The 16th find themselves back in the line in a quiet sector. It is the frozen winter of 1917, and the front is frigid with snow. The composition of the regiment is changing; fewer Irishmen are volunteering now, and the regiment sees an influx of English volunteers. Willie finds that the new men are much alike his Irish fellows.
The platoon has a new leader, second lieutenant Biggs, who proves an efficient leader. Willie meets a young Londoner named Timmy Weekes, who introduces himself with a funny joke about his surname. A Hampstead boy, Weekes is well read, and introduces the other men to Fyodor Dostoevsky and Walt Whitman. Willie, like the other men particularly enjoys Dostoevesky’s ‘The Idiot’. For Willie, however, the murderous destruction of the war weighs ever heavier upon him, and the winter is prolonged and awful.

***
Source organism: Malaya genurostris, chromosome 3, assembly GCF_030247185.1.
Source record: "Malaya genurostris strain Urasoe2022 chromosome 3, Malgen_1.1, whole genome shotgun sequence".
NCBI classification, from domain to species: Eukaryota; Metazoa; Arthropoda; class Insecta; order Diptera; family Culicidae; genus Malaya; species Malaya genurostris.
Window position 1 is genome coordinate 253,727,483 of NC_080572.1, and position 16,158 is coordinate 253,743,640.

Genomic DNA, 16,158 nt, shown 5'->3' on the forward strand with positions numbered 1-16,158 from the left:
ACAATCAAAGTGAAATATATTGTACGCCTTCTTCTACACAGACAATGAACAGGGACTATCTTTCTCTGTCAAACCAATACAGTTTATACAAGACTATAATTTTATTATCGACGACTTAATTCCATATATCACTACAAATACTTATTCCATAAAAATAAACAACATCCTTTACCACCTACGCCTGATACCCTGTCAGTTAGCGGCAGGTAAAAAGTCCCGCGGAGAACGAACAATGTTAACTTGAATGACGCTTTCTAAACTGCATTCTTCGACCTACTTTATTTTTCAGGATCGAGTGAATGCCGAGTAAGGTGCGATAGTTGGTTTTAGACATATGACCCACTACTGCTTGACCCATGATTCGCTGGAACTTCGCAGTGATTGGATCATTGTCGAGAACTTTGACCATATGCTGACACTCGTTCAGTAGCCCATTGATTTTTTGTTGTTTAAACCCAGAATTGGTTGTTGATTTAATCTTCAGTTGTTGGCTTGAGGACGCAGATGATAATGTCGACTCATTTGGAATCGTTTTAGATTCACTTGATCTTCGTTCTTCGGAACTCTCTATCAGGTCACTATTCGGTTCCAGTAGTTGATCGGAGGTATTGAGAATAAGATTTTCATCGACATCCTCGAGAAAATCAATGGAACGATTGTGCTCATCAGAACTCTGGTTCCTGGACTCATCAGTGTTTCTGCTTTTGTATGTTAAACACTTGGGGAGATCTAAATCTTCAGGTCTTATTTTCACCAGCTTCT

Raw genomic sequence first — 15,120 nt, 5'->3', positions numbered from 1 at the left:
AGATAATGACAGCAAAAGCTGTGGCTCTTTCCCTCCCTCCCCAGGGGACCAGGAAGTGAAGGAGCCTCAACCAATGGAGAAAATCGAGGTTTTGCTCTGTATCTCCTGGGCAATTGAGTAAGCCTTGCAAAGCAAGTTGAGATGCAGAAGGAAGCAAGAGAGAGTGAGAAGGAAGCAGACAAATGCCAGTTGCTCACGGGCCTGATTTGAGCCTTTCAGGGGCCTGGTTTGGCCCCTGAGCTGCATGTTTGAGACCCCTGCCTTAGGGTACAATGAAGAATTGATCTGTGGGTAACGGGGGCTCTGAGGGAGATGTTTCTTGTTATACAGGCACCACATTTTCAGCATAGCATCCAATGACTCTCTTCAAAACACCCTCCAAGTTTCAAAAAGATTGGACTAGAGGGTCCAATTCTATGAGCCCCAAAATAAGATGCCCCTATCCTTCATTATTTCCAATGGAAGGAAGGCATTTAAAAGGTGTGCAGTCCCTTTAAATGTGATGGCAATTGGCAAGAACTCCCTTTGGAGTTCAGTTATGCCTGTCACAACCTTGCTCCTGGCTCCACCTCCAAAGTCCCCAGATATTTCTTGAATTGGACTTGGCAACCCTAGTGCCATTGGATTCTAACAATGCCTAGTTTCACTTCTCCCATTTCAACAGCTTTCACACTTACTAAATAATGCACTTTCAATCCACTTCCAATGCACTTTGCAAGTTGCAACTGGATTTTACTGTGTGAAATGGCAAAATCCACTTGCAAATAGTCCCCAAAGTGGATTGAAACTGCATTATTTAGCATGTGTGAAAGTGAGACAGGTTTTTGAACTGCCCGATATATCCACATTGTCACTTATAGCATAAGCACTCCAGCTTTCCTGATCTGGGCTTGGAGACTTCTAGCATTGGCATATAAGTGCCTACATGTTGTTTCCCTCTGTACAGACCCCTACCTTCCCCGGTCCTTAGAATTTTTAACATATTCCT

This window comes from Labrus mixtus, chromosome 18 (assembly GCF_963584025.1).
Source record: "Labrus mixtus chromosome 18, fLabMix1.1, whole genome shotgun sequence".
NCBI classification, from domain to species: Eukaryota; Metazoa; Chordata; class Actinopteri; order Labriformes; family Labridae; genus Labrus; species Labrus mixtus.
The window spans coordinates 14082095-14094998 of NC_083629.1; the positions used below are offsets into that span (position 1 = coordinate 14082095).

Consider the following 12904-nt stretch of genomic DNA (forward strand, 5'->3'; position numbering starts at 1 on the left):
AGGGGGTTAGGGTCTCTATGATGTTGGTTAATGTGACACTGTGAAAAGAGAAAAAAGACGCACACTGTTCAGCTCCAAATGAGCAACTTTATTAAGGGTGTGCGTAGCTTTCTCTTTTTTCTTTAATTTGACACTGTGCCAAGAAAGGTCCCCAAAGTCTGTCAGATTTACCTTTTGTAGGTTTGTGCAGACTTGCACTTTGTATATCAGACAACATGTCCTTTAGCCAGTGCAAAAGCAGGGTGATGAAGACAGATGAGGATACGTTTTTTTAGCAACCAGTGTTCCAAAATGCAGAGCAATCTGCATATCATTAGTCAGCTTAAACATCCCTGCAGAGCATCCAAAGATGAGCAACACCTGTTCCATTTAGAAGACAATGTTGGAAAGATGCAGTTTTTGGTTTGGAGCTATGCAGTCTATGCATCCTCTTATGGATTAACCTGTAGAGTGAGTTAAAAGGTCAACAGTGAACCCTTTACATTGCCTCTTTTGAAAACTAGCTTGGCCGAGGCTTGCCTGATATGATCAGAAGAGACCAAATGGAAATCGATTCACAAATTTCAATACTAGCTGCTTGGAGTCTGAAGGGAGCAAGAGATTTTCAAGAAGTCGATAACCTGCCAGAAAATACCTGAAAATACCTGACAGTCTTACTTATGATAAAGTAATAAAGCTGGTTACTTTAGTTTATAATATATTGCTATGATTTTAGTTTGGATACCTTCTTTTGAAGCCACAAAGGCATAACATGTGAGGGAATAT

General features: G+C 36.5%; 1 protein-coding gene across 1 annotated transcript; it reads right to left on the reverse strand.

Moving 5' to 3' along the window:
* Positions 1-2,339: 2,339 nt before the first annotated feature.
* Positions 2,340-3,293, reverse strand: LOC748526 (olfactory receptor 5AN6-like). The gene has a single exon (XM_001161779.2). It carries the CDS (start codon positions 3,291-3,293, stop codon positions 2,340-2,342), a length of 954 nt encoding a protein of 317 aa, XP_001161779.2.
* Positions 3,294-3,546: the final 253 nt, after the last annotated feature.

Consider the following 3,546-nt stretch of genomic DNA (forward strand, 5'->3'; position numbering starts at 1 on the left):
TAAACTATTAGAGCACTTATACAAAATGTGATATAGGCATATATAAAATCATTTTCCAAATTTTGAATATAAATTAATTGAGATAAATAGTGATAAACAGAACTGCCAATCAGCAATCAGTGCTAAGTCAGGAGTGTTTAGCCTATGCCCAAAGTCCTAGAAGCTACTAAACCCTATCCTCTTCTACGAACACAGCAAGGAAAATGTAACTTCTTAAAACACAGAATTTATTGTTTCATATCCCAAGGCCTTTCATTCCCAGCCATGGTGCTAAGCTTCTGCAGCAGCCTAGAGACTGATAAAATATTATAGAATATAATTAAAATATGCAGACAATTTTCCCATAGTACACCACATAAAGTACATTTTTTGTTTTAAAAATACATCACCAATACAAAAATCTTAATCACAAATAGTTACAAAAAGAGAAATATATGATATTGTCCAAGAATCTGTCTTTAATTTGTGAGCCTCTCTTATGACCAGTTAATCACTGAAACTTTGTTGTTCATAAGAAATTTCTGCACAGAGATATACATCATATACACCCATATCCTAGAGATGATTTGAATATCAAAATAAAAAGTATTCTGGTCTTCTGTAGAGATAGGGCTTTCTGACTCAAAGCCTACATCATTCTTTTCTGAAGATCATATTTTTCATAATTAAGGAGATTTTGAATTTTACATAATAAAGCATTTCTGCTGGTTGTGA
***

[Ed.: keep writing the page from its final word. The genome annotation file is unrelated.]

Eventually spring arrives and the men are moved once more in preparation for a new attack. Willie receives more letters from home, but still awaits a letter from Gretta. Before decamping, Father Buckley takes confession from Willie about his visit to the prostitute in Amiens. Willie then confesses his troubles with his father and talks of witnessing the shooting of the young Rebel soldier on the streets of Dublin. Buckley is a Redmondite, and explains his belief that the war is ultimately a fight for Ireland and Home Rule. Willie is doubtful and upset by his variance with his father on the matter. He receives his penance, and with a word of good luck for the following day’s attack, is dismissed.